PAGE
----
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Medieval defensive and settlement complex at Taynton Parva, 400m north west of Moorfields Farm

A Scheduled Monument in Taynton, Gloucestershire

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Latitude: 51.9041 / 51°54'14"N

Longitude: -2.3676 / 2°22'3"W

OS Eastings: 374808.684357

OS Northings: 222908.218069

OS Grid: SO748229

Mapcode National: GBR 0J3.G8R

Mapcode Global: VH942.XD7M

Entry Name: Medieval defensive and settlement complex at Taynton Parva, 400m north west of Moorfields Farm

Scheduled Date: 2 September 2008

Source: Historic England

Source ID: 1021434

English Heritage Legacy ID: 36057

County: Gloucestershire

Civil Parish: Taynton

Traditional County: Gloucestershire

Lieutenancy Area (Ceremonial County): Gloucestershire

Church of England Parish: Taynton St Laurence

Church of England Diocese: Gloucester


This monument includes an assortment of medieval defensive and settlement
earthworks including a ringwork, motte and bailey, moated site with fishpond,
a further fishpond, a swannery, church, buried settlement remains, ridge and
furrow and civil war defences. The complex is situated within gently
undulating countryside and lies on the southern side of a small stream.

The presence of a ringwork is strongly suggested by the awkward fit of the
later motte within its ditch, which on its western side extends much further
than on its three other sides. The ringwork, which would have had maximum
internal dimensions of 60m east to west by 41m north to south, was probably
replaced by the motte relatively soon after or even perhaps during its
construction. The flat topped circular motte mound is associated with at
least two baileys. The bailey east of the motte contains earthworks of at
least three buildings and the one to the west is very small, but more
strongly protected.

The moated site at SO 7498 2298 includes a raised roughly triangular platform
surrounded by a ditch measuring up to 7m wide. A rectangular depression
leading from the southern edge of the moat represents a small conjoined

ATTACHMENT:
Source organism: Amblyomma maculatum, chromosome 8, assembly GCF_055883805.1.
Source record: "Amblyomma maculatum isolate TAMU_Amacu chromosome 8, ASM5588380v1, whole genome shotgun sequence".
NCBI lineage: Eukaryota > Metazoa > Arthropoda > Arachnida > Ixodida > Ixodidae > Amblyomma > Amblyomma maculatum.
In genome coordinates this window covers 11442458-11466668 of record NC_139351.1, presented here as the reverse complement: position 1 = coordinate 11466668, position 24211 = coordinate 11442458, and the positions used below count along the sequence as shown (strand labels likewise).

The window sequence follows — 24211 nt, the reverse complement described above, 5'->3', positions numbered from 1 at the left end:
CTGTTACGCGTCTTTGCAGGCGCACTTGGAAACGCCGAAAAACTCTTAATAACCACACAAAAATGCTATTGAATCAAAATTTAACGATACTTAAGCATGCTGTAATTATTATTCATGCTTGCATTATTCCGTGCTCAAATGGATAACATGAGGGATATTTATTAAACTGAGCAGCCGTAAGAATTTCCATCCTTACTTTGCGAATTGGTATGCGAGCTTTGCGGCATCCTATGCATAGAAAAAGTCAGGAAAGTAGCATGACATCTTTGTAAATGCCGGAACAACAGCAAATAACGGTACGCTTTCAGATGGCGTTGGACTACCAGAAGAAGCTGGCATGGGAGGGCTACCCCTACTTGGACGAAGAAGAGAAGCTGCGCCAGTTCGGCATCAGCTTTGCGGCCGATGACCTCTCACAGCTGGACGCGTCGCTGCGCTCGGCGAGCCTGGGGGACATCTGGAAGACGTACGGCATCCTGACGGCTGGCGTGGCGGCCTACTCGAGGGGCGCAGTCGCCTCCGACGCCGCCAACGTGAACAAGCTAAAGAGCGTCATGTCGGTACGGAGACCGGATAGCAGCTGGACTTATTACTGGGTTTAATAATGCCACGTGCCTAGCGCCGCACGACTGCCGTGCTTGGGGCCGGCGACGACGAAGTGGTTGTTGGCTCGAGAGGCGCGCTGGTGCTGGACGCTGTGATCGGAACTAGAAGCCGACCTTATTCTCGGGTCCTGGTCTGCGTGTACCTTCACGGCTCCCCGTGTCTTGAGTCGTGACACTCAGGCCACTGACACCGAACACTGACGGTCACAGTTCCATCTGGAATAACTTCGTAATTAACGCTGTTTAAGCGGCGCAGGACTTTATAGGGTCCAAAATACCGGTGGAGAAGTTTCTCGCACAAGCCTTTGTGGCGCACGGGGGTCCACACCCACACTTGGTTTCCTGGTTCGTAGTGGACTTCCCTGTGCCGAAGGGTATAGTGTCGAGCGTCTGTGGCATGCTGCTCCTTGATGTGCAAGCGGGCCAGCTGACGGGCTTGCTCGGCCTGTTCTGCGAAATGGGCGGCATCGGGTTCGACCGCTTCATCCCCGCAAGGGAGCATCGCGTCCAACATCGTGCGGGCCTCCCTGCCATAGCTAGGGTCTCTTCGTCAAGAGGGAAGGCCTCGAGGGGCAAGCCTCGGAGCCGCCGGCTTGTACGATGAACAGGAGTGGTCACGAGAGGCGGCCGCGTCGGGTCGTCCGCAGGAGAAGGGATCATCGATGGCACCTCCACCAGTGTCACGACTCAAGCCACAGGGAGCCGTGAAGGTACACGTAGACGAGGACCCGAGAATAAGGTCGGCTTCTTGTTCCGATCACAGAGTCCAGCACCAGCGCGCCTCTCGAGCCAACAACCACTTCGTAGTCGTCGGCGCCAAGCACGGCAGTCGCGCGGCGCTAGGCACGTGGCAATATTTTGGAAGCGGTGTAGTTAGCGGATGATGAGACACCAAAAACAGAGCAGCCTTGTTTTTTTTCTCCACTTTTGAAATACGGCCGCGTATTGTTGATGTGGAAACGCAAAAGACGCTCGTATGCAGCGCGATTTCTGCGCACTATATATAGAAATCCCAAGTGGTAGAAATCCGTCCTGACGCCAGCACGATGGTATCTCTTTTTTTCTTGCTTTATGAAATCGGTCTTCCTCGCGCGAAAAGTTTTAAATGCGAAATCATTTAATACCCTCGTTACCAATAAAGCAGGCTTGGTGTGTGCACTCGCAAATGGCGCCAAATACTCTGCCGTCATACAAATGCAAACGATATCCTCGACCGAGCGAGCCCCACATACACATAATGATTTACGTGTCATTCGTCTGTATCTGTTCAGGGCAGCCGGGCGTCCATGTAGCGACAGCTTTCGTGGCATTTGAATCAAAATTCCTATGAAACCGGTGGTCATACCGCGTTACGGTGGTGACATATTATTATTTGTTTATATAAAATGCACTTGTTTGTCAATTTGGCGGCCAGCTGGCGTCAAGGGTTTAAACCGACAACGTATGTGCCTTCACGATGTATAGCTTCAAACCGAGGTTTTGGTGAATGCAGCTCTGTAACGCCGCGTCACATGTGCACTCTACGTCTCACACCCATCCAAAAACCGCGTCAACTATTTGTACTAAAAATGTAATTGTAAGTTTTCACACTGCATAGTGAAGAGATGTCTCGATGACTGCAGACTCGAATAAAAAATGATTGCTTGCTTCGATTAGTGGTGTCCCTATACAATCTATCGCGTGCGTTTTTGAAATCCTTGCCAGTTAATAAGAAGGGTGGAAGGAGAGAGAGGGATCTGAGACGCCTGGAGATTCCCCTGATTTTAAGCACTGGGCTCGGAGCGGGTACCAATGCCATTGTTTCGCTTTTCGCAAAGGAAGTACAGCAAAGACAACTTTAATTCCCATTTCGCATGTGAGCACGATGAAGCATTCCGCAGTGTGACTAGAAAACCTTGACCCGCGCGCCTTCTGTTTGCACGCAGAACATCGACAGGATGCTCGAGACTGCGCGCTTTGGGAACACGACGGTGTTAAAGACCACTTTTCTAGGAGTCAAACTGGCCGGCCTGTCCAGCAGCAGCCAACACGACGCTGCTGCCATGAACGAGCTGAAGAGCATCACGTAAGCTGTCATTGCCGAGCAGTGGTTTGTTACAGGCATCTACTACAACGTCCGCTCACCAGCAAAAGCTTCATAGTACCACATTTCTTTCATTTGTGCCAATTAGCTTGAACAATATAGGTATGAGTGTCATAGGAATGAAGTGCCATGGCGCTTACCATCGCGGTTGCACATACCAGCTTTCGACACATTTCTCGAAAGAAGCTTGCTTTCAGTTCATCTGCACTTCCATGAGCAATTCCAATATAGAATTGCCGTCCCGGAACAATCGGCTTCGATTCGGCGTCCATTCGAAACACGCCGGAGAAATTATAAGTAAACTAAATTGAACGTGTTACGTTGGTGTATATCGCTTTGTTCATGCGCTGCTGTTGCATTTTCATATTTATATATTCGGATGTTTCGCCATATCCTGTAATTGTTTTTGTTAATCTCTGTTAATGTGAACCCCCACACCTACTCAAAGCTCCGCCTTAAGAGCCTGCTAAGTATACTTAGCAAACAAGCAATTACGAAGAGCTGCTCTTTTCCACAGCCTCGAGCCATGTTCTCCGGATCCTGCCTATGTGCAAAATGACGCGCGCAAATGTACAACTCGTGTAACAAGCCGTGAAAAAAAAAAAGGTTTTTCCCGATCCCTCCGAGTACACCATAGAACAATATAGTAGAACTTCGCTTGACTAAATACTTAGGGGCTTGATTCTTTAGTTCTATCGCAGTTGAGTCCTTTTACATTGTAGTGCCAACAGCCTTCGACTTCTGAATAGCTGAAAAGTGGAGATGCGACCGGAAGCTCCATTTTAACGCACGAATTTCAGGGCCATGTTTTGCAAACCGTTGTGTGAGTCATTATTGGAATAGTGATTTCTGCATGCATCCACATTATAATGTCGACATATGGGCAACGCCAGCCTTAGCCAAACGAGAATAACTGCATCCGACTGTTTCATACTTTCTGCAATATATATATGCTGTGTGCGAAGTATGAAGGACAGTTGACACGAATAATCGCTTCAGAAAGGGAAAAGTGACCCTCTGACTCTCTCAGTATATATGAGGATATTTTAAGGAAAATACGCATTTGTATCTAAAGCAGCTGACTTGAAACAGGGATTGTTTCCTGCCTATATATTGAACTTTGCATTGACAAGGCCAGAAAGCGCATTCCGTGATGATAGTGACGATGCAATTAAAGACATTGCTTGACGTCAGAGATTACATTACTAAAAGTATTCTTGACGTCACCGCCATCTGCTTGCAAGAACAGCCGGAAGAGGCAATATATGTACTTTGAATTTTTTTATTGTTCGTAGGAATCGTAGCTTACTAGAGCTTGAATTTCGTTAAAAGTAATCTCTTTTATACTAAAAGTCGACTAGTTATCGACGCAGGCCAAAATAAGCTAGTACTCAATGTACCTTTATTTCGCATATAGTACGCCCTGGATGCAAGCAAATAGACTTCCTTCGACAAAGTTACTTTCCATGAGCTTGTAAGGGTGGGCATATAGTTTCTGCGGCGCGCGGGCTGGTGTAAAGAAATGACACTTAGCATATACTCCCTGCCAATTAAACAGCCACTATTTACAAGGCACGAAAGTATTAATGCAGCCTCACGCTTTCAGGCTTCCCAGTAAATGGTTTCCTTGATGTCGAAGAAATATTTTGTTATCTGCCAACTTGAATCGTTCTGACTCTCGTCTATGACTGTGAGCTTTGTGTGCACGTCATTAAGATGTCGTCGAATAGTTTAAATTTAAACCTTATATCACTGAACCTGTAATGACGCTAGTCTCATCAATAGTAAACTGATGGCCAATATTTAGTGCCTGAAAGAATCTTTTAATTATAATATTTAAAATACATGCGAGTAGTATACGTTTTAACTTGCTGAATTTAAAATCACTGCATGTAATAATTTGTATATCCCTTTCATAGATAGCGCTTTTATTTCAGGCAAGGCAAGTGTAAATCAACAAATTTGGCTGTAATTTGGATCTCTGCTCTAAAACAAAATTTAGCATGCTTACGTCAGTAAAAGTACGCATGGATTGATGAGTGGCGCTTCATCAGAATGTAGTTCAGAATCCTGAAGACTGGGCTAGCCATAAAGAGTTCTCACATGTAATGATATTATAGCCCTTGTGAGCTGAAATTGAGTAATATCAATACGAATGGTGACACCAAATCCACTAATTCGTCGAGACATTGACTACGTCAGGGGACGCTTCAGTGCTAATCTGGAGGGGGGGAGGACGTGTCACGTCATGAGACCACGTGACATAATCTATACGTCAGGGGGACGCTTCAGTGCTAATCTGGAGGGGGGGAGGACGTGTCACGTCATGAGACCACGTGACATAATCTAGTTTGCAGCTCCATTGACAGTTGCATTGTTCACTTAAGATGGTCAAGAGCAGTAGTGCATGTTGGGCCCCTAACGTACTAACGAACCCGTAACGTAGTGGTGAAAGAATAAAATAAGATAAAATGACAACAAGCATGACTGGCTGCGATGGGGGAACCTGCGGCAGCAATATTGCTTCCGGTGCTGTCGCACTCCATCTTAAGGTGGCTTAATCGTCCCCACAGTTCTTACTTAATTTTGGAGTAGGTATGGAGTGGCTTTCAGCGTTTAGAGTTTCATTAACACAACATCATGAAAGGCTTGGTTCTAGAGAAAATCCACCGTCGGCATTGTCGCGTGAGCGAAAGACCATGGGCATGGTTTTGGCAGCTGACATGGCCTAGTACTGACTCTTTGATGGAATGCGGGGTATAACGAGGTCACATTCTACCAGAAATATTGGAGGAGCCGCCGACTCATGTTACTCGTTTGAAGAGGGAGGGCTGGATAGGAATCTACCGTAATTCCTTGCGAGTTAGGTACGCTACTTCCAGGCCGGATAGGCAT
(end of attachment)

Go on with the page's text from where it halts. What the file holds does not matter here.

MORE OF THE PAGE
fishpond. The moat is situated within an area of ridge and furrow, which
survives particularly well in the area to the west.

The swannery is centred at SO 7471 2294 and is situated in an area marked as
`Swan Pools' on the 1840 Taynton Tithe Map. It includes an amorphous shallow
depression measuring up to 157m long by up to 42m wide. A 10m diameter mound
in the centre of the pond represents a nesting island and several channels
within the eastern end of the depression probably link it with the stream to
the north, and a leat, which extends for 28m to the south-east, is situated
at SO 74712290.

A second fishpond survives at SO 74812282 and a short distance north east of
this are the earthwork remains of the church burnt down by Royalists in 1643.
The church was in existence by 1134 and limited excavation has suggested an
early Norman date. Surrounding all sides except the north is a rampart with
external ditch and this represents the defensive works thrown up during the
Civil War. The recovery of some Late Iron Age/Romano-British cordoned ware
pottery from the site may suggest the presence of an earlier settlement at
this location.

The medieval settlement at Taynton Parva is known from documentary sources
and enjoyed a period of expansion in the early 13th century, although this
was short lived and by the end of the century the village was contracting and
was finally abandoned in 1485 leaving only the church. Some of the
earthworks within the monument will relate to the village, but many of the
remains will survive as buried features and structures.

The site of the monument is shown on the attached map extract.

Source: Historic England

Reasons for Scheduling

The medieval defensive and settlement complex at Taynton Parva represents a
truly remarkable survival of a significant number of well preserved monument
types in close proximity and together they form a particularly interesting
and informative insight into medieval life. Evidence relating to the Norman
colonisation of this part of England and the subsequent consolidation of
their way of life are clearly and graphically expressed as is the impact of
the Civil War. Purpose built swanneries are relatively rare in the English
landscape and the presence of the very well preserved one at Taynton Parva
emphasises the original high status and therefore importance of the
settlement. The discovery of some Late Iron Age Romano-British pottery on
the site further enhances its importance and may indicate a longevity and
complexity of occupation usually only encountered within urban contexts. The
archaeological remains at Taynton Parva are of national importance.

Source: Historic England


Books and journals
Williams, S E, 'Dean Archaeological Group Occasional publication' in Taynton Parva Deserted Medieval Village - Its History etc, , Vol. 2, (1996), 4
Gloucestershire SMR Summary Report, Area 5053/2/2,

Source: Historic England

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